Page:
The number of tribal members is about 6,000, with about 4,800 living on the reservation as of 2010. The Acoma Indian Reservation borders the Laguna Indian Reservation to the east, and is near El Malpais National Monument, which is due west. Acoma Pueblo is located 60 miles (100 km) west of Albuquerque, New Mexico on Interstate 40 and 12 miles (20 km) south on Indian Route 23.
Besides the Acoma Pueblo and surrounding communities, there are three Census Designated Places on the Acoma Indian Reservation.
They are Acomita Lake (a census designated place with 312 occupants), North Acomita Village, and Skyline-Ganipa.
Acomita Lake had 312 people, 74 households, and 60 families residing in the CDP as of the 2000 census. There were 74 households out of which 37.8% have children under the age of 18 living with them, 44.6% were married couples living together, 17.6% had a female householder with no husband present, and 17.6% were non-families. 14.9% of all households were made up of individuals and 8.1% had someone living alone who was 65 years of age or older. The average household size was 4.22 and the average family size was 4.56.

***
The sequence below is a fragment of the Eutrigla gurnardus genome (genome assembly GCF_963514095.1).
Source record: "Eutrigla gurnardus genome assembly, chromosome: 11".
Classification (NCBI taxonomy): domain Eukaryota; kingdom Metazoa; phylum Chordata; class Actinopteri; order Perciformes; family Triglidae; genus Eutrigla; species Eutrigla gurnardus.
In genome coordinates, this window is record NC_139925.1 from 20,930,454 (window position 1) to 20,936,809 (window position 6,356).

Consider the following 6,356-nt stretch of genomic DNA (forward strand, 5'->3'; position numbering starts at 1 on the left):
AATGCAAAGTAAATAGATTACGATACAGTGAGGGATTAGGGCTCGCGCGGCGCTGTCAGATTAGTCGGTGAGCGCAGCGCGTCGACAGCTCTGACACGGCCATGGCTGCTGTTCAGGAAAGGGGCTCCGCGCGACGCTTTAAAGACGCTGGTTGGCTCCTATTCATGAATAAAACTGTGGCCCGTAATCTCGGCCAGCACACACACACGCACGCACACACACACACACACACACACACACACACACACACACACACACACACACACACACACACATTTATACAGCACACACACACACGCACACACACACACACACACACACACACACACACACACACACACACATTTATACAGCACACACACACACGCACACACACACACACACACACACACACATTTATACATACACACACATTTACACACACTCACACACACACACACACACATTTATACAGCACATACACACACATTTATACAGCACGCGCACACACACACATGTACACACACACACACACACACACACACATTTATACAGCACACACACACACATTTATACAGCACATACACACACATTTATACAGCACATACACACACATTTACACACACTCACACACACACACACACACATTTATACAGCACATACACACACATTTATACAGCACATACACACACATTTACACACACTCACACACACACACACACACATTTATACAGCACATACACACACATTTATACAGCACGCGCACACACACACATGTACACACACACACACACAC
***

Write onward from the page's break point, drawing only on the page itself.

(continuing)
Males had a median income of $21,806 versus $17,417 for females. The per capita income for the CDP was $9,076. 17.8% of the population and 11.9% of families were below the poverty line. Out of the total population, 22.8% of those under the age of 18 and 18.2% of those 65 and older were living below the poverty line.
North Acomita Village is also a census-designated place (CDP),with a population of 288 as of the 2000 census. There were 104 housing units, 90 of which were occupied by a household, made up of 63 families and 27 households of unrelated persons. The racial makeup of the CDP was 3.47% White, 95.83% Native American, and 0.69% from two or more races. Hispanic or Latino of any race were 3.12% of the population.
The average household size was 3.20 and the average family size was 3.87.
The per capita income for this CDP was $10,569, with the average median income for a household headed by a male at $26,250 versus $20,000 for households headed by a female. About 36.2% of families and 33.2% of the population were below the poverty line, including 40.2% of those under the age of eighteen and 50.0% of those sixty five or over.
Skyline-Ganipa is another census-designated place, with a population of 1,035 at the 2000 census. There were 242 housing units (220 occupied by households)made up from 196 families and 24 households of unrelated persons. The average household size was 4.70 and the average family size was 4.89.
The median income for a household in this CDP was $26,190, and the median income for a family was $27,188. Males had a median income of $20,625 versus $19,732 for females. The per capita income for the CDP was $7,553. About 29.2% of families and 32.6% of the population were below the poverty line, including 31.8% of those under age 18 and 29.0% of those age 65 or over.